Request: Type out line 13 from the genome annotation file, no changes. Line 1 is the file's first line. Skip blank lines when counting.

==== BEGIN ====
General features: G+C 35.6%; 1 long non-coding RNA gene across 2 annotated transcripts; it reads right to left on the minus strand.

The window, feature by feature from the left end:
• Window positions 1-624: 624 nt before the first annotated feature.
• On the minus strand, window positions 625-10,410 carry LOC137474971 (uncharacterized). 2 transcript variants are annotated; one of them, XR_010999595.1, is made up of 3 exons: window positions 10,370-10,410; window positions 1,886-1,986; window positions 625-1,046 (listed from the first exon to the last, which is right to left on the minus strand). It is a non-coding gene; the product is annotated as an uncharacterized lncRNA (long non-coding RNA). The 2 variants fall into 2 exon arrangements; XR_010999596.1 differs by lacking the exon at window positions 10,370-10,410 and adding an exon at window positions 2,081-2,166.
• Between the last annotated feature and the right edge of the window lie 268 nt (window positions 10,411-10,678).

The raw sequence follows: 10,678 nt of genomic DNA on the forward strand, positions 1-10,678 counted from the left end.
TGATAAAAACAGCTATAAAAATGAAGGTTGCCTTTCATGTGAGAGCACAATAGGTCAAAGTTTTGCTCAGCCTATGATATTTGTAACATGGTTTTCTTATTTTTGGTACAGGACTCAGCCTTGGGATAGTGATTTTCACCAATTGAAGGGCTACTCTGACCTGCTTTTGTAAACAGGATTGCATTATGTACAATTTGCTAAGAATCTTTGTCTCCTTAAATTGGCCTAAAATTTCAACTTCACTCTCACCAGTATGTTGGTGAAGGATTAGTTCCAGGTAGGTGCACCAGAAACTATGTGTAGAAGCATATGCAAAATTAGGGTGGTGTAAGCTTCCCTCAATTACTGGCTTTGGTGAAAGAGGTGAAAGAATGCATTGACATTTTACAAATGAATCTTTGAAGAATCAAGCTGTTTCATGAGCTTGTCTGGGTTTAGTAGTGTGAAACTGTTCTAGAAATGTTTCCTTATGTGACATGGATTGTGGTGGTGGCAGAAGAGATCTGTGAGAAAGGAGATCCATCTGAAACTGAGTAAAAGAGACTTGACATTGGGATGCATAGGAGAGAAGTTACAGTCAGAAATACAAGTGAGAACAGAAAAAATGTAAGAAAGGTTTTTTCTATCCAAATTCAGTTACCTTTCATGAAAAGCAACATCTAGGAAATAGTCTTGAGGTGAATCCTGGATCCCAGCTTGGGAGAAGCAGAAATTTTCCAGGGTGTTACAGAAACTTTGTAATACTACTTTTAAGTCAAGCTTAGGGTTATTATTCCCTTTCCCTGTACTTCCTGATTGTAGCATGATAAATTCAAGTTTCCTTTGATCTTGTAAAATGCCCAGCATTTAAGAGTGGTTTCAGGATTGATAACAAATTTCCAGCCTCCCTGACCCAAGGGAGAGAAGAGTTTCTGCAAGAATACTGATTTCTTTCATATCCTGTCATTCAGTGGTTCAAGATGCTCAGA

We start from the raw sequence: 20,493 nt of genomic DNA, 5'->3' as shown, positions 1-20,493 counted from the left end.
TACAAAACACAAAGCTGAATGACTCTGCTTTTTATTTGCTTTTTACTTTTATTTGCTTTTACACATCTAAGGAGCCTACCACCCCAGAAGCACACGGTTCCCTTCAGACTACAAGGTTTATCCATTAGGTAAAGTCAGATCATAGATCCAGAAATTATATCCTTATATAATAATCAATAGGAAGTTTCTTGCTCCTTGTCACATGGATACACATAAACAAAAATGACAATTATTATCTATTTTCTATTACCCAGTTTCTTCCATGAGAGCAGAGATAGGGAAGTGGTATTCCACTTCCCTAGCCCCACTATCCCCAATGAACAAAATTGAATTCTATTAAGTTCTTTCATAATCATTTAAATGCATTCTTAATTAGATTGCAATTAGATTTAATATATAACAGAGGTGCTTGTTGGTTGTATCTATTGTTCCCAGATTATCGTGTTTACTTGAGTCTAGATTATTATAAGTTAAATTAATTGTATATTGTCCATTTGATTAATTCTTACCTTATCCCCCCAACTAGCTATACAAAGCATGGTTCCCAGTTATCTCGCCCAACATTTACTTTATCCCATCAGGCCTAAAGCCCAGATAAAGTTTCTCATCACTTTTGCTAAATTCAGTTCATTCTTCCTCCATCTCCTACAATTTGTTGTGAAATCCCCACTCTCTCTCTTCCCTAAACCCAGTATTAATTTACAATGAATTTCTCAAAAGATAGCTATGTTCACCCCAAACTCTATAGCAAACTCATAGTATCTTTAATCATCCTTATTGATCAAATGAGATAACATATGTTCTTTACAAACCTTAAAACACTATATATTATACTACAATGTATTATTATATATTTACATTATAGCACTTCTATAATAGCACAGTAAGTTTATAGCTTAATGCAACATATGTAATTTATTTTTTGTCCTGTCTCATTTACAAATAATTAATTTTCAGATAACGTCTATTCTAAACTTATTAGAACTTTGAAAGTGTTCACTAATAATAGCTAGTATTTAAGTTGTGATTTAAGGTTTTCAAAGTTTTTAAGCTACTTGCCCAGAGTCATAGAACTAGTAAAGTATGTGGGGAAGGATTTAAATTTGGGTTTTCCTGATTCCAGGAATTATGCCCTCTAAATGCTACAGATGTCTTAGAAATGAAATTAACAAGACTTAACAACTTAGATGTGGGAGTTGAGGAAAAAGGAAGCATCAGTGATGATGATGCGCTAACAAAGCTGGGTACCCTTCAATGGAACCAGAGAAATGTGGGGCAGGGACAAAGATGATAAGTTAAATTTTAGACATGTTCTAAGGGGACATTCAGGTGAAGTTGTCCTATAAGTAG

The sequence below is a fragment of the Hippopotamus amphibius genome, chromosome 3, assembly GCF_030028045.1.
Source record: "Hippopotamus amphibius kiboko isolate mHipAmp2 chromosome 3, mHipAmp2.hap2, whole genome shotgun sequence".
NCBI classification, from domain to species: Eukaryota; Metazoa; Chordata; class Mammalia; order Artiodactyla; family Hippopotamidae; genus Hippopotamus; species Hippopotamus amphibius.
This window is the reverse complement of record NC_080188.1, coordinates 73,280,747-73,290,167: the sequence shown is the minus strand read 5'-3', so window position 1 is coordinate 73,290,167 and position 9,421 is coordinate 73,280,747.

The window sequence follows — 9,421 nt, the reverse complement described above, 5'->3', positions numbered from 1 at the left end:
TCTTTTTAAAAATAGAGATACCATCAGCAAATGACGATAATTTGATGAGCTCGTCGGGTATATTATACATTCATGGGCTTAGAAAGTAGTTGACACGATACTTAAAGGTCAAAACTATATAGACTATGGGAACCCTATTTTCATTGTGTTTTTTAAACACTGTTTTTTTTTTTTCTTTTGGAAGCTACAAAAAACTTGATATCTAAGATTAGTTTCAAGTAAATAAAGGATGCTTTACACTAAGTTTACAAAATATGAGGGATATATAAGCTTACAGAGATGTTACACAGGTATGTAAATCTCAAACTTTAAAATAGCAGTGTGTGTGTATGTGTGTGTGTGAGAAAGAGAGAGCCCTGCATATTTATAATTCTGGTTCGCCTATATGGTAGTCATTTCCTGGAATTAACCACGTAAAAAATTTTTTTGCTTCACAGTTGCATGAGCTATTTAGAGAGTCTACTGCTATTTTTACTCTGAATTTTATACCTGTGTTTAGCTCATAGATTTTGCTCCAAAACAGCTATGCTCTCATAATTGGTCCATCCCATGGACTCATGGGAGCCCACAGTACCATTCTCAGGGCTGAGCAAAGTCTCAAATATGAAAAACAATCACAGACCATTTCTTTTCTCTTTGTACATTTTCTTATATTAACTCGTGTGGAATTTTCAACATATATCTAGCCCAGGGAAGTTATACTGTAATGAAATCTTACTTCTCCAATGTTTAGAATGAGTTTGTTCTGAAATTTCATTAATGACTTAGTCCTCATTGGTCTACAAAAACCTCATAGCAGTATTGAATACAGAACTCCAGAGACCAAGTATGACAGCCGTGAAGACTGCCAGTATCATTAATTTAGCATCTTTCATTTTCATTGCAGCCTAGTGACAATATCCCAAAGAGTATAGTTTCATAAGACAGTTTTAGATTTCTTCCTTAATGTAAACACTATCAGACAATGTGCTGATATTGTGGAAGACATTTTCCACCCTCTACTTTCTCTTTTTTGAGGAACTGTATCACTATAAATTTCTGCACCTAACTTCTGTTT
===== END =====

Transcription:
This window is the reverse complement of record NC_080188.1, coordinates 73,280,747-73,290,167: the sequence shown is the minus strand read 5'-3', so window position 1 is coordinate 73,290,167 and position 9,421 is coordinate 73,280,747.